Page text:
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Tony Vagneur: COVID-19 redefines what’s clean

Tony Vagneur
Saddle Sore

COVID-19 and all of the virus awareness going on lately takes me back to a world far different than the one we live in today — far different than even a few months ago.

We always had hired hands on the ranch, coming and going, especially at meal time. Working in the hot sun could create a big thirst, and kept in the shade outside the kitchen door, on a bench, sat a 5-gallon bucket of water. Next to it hung a long-handled metal dipper for use in getting a drink. The men would line up, one behind the other, and wait until the man in front of them finished drinking, then slurp their turn with the dipper, one after the other. It didn’t seem unusual, unhealthy, odd, or out of line to anyone. Most ranches and farms had the same traditional setup.

My mom usually filled the water bucket out of the garden hose, for that was the same water that came out of our faucets. And that water came out of the Collins Creek irrigation ditch. Water wells were scarce as hen’s teeth back then. If you didn’t have a spring, you had to get creative. Grandpa’s house had a spring – ours didn’t.

It was probably impossible to buy bottled water in those days, had anyone thought of it, although Henry Stein had a bottled water company for a time in Aspen. Mill Iron Sparkling Water, or some such, billed as fresh and clean, out of a spring on his ranch. Jesse Maddalone, Jesse’s son, was the delivery driver.

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Then, after satiating their thirst, the men would move on into the basement, or the back porch, where the sinks were, and wash up for dinner, or lunch. Two men usually would share a sink, lathering up to the elbows with soap and rinsing off.

Then, they’d step over to dry their hands, which for the period, was a truly novel idea. Instead of paper towels, or individual towels as you might expect, these cloths were hung on a wooden rowel, towels without end, like a Mobius loop. When it was your turn to dry off, it was usually exceedingly clear where the used part ended and the clean part began. Just roll the towel around a little and claim your space. Every-once-in-a-while, the shout could be heard, “We need a new towel in here.” Some men were criticized for taking too much clean linen to dry their hands.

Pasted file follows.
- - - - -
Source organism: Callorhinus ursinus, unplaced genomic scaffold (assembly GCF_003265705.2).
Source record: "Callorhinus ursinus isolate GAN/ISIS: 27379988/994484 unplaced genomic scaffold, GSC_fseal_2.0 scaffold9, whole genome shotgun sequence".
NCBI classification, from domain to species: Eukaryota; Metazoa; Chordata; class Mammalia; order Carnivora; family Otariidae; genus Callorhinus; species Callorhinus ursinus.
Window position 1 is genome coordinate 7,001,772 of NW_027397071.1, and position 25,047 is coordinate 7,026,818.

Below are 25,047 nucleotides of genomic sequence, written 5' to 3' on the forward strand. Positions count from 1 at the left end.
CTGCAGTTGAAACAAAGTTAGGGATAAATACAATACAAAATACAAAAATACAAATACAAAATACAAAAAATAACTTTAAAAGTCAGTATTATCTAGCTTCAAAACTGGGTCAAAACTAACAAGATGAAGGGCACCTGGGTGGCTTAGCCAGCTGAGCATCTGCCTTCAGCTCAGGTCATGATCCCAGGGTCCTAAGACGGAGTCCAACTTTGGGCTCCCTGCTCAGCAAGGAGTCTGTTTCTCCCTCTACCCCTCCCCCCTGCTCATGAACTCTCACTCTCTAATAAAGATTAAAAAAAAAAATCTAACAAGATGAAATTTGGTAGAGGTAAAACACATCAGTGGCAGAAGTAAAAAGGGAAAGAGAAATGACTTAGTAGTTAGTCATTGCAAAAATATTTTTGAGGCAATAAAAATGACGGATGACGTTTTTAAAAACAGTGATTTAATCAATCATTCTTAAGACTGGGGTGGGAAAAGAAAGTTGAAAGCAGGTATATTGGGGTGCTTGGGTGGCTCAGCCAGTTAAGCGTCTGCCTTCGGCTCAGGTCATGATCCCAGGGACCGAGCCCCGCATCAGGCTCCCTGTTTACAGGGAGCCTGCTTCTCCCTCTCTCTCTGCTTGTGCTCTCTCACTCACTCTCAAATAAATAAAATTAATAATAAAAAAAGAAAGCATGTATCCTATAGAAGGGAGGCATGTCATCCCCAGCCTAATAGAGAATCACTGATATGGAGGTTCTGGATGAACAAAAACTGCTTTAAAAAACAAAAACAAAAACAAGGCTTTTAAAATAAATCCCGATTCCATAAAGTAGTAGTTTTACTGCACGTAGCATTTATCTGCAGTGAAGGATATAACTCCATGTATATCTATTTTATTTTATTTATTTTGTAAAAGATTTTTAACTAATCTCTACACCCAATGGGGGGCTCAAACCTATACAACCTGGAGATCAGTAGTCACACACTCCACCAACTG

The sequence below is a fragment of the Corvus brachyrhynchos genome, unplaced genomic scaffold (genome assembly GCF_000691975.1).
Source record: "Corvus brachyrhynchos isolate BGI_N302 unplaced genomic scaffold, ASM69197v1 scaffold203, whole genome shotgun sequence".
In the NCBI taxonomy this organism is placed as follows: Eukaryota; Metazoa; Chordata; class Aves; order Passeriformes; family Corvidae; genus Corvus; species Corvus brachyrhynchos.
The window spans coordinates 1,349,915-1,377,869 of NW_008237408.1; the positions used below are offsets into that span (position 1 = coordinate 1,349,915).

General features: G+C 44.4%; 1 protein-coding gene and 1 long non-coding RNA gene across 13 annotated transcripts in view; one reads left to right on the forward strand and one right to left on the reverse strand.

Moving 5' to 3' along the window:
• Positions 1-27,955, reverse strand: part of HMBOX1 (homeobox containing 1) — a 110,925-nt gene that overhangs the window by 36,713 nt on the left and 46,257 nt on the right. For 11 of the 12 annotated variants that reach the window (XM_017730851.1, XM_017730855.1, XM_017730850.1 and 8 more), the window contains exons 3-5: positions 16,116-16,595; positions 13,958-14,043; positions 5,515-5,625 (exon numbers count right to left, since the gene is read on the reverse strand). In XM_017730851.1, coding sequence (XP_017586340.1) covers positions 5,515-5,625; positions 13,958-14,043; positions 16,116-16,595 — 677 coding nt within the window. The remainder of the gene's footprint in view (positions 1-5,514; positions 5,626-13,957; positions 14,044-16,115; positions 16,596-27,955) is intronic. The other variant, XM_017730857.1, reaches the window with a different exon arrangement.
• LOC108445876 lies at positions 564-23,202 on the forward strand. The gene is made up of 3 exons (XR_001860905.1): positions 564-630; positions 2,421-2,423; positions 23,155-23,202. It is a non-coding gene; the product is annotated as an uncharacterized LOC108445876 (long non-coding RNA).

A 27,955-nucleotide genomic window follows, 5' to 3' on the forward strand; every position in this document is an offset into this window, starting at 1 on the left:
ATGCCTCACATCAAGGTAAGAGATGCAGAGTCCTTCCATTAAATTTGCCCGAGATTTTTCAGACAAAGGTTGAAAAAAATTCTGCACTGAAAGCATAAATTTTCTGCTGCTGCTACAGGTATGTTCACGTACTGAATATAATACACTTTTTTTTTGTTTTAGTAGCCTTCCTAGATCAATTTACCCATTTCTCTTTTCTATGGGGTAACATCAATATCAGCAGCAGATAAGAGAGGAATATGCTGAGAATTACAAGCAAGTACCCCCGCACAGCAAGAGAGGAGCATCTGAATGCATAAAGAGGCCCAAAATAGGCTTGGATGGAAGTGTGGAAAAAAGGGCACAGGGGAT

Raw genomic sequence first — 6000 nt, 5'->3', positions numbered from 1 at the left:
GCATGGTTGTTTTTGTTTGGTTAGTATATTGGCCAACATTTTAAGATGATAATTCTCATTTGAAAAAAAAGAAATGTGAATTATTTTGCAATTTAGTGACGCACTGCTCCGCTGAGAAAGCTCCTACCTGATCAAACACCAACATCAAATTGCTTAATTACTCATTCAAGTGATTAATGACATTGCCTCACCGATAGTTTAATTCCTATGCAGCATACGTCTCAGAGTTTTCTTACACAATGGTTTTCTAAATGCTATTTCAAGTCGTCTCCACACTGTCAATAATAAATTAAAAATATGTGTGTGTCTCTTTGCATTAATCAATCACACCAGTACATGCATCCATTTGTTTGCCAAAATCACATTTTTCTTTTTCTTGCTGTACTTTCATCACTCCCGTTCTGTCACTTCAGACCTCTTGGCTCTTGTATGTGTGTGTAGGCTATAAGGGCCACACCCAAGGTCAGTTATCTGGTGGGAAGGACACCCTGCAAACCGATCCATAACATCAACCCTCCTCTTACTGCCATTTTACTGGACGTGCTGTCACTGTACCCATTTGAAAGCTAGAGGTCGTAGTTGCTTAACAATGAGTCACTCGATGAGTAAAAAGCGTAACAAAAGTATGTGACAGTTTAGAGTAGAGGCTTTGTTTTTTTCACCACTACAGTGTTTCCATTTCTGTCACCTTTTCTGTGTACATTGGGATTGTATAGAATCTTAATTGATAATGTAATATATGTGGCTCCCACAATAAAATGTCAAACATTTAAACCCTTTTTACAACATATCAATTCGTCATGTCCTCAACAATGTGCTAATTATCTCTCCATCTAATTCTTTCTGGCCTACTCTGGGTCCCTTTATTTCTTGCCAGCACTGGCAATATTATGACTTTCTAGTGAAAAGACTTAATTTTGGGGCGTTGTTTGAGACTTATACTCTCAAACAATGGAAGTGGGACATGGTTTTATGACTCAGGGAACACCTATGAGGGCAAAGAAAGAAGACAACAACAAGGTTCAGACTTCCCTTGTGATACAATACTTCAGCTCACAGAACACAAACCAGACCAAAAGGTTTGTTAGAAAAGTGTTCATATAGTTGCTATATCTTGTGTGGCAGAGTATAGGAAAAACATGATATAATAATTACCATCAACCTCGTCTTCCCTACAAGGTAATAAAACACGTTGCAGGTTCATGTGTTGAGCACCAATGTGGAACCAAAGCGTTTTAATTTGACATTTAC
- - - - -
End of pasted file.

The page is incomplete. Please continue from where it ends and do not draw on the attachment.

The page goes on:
Speaking of sharing drinking vessels, there was the snowy, winter night we walked in to a crowded Shooter’s Saloon, owned by Dale and Sharon Dillingham, and before we could get situated, a young guy walks up, introduces himself and asks if we want a beer. Well, yeah, that’s why we came in here. So, I grab a clean glass from the bartender and this seemingly nice guy pours a fine, cold one out of his pitcher.

About done with that one, he’s right there offering my partner and me a refill. This is a good deal, I thought, we’ve got our own personal bartender and we don’t even have to ask, although the second one wasn’t as good as the first.

The third one tasted a little warm and something didn’t seem right. At a distance, I followed him around the bar and while people were out dancing, he was grabbing their beers off the counter along the outside wall and dumping them into his pitcher. Taken for a fool I was, but maybe we got the last laugh as we threw his ass out without apology. Right up the stairs, to the very top. The bouncer liked it. Still kinda makes me gag thinkin’ about it, though.

Most likely, it would be remiss of me to talk about contagion in Aspen without mentioning the venereal disease epidemic of the late 1960s and ’70s. Gonorrhea seemed to be the most popular disease of the time, although syphilis, chlamydia, trichomoniasis, pubic lice, herpes and who knows what else got passed around like cheap wine at a gallery opening. And more people partook than not. A good pickup line was, “I don’t have anything.” Or so the speaker may have thought.

Talk about free love. More than one relationship ended when one or the other of a relationship brought home a case of the crabs. Or worse. Back then it wasn’t so much about washing your hands as it was about keeping your crotch clean. Prophylaxis was hard to spell and hadn’t yet been heard of, at least not by a majority of young souls touring the boudoirs of the opposite sex.

In the meantime, keep washing your hands, cover your mug with a mask and keep practicing social distancing. Play it safe. So far, we’re doing reasonably well in keeping the beast at bay.

Tony Vagneur writes here on Saturdays and welcomes your comments at ajv@sopris.net.


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